Few years ago, the press and the internet have been flooded with a sinister term: “the loneliness epidemic”. Even though the topic was met with rather mixed response, with the majority disregarding it as another example of keyhole journalism, it can no longer be ignored.
The loneliness and social isolation become one of the most serious, as well as most rapidly progressing issues. According to a recent report by Cigna Insurance, more than 60% of Americans feel lonely, left out, poorly understood, and lacking companionship; there has been a 13% rise in loneliness since the 2018 report.
Aging societies, social estrangement, social exclusion, hikikomori… There are many reasons causing this unsettling phenomenon to grow. And what about solutions?
Can technology, despite being constantly blamed for social isolation, be an actual solution for this problem?
Even though Hollywood films present robots as either a doomsday device, or a source of even more desperate loneliness, the existing robots don’t seem to have evil intent. Quite opposite; they can make great companions; more like C3PO than Ultron.
WoeBot- A Therapeutic Chatbot
One of the most fascinating available chatbots is a therapeutic chatbot called WoeBot. WoeBot was created by Alison Darcy, a clinical research psychologist at Stanford University, to support people suffering from depression.
The chatbot uses cognitive behavioural therapy, or C.B.T. In this form of therapy, a therapist, or in this case, a bot, teaches patients simple techniques designed to help them break negative patterns of thinking.
As one of the users said: “Woebot felt like a real person that showed concern”. With its upbeat and supportive attitude, WoeBot can successfully lower and alleviate depression and anxiety incidents.
Mitsuku- World’s Best Conversational Chatbot
Mitsuku, or Kuki to her close friends, is a five-time winner of the Loebner Prize Turing Test and, according to Google AI Research, the world’s best conversational chatbot.
Being an AI solution, Mitsuku relies on machine learning to improve her speech and perfect conversational style.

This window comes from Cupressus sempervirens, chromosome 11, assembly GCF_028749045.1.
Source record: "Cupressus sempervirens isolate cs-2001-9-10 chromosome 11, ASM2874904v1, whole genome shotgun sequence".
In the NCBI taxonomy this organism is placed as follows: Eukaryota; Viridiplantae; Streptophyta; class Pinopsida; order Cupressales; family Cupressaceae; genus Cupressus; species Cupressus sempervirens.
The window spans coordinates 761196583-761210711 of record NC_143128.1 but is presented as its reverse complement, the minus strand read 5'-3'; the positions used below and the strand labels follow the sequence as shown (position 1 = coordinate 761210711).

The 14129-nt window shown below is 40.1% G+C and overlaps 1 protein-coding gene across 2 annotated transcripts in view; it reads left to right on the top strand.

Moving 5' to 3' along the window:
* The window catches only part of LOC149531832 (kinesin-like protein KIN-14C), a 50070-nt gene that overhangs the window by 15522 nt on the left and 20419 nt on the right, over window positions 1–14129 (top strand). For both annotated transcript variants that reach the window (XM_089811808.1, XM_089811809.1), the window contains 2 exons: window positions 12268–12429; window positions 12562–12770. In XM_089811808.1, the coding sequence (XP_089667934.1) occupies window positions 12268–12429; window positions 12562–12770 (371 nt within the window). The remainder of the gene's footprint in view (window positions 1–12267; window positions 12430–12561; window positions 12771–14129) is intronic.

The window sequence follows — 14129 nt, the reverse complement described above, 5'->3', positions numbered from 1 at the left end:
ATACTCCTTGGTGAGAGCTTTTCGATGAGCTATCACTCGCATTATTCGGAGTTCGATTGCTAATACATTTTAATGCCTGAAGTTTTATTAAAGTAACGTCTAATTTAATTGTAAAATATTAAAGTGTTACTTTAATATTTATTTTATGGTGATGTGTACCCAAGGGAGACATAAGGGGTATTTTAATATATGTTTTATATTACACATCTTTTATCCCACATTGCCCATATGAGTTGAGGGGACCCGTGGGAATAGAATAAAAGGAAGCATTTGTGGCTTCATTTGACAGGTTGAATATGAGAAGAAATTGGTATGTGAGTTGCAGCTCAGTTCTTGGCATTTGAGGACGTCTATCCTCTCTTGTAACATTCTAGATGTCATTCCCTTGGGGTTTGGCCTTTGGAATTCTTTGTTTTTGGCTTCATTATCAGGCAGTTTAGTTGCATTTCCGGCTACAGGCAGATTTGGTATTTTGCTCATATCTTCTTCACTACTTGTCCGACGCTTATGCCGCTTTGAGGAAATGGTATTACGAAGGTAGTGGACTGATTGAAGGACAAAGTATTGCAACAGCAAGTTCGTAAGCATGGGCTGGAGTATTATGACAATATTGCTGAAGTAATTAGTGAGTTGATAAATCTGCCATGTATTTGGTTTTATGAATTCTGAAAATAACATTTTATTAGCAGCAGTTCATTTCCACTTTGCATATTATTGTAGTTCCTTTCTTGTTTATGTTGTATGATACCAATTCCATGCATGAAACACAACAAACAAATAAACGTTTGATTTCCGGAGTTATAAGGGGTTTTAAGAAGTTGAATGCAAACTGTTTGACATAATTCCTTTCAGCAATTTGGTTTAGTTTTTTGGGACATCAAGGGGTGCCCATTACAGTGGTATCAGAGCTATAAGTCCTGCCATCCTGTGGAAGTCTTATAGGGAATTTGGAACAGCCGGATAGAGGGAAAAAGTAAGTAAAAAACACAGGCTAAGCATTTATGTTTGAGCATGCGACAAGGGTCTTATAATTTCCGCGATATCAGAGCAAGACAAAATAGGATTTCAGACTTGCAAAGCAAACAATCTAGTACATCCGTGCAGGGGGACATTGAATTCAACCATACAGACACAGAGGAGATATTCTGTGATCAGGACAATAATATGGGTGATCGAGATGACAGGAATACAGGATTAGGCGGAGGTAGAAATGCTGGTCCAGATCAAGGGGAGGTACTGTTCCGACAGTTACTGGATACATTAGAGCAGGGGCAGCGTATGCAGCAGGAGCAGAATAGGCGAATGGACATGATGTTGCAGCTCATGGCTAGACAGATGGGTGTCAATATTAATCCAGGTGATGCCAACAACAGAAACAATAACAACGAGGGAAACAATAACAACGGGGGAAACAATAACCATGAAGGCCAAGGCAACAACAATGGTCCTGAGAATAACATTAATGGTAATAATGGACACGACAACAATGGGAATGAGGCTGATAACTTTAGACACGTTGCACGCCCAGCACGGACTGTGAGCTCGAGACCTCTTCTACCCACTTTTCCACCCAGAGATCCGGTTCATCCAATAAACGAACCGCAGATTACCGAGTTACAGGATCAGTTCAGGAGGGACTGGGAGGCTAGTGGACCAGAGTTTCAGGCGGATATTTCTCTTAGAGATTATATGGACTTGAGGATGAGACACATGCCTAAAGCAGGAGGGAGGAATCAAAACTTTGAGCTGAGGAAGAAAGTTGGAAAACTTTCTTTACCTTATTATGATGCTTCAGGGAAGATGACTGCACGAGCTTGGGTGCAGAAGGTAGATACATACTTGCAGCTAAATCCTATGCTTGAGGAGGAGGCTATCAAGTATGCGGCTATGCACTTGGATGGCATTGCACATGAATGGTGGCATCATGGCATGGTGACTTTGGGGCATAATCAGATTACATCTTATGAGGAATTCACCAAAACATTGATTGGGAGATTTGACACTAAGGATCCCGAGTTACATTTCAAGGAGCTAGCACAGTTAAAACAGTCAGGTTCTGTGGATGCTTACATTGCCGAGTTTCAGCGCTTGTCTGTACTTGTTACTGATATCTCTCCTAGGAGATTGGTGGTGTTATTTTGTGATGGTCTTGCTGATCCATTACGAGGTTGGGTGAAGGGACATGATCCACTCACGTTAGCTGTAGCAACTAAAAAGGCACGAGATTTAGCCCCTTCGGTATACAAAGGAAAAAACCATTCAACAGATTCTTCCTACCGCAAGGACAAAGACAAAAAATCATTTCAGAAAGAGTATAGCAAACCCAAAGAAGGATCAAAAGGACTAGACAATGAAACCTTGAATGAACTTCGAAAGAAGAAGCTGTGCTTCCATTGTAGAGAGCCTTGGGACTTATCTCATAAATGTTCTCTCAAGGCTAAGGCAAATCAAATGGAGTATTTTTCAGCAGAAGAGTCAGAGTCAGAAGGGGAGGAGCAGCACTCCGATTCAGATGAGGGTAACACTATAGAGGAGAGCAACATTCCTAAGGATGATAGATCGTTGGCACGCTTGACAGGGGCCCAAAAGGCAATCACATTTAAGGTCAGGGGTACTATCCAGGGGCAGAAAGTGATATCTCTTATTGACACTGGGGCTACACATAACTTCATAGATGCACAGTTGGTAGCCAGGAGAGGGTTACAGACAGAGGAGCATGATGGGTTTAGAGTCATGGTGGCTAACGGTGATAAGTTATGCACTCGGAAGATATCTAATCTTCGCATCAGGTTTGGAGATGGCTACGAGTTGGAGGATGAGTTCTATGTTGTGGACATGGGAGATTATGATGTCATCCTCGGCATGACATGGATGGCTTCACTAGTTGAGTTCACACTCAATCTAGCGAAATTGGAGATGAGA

As Steve Worswick, senior AI designer at Pandorabots, maker of Mitsuku, says “(she) doesn’t pretend to be able to replace a real person, but she’s always available if anyone needs her, instead of talking to the four walls”.
Even though Mitsuku, obviously, is not a real person, she has a personality of her own and certain level of empathy. She engages in conversations and shows understanding and relatability. She even cracks jokes.
Paro- The Cutest Medical Device
There’s an extensive research suggesting that interacting with social robots can improve one’s wellbeing and reduce depression and loneliness.
The most-known example of social robots used in nursing homes is Paro. Paro is designed to look like a baby harp seal. Being extremely adorable, it’s also classified as a medical device that can alleviate stress and keep patients’ company.
Even though it looks just like an ordinary plush toy, it can learn to behave in the way its user prefers by remembering the actions that resulted in a positive reaction and repeating them.
Paro is considered a perfect companion for older adults, especially those suffering from dementia.
The Cure for Loneliness?
Even though the topic of robots as companions raises many eyebrows, as well as ethical concerns, therapeutic and social robots seem to perform their job well.
However, with human contact slowly becoming a luxury good, we need to ask ourselves a valid question; are robots really enough? Or is it just a way of sweeping the problem of social isolation under the carpet?
And, as a last piece of advice; maybe don’t rely on robot’s company alone? After all, you probably don’t want to share the fate of Theodore from “Her”.
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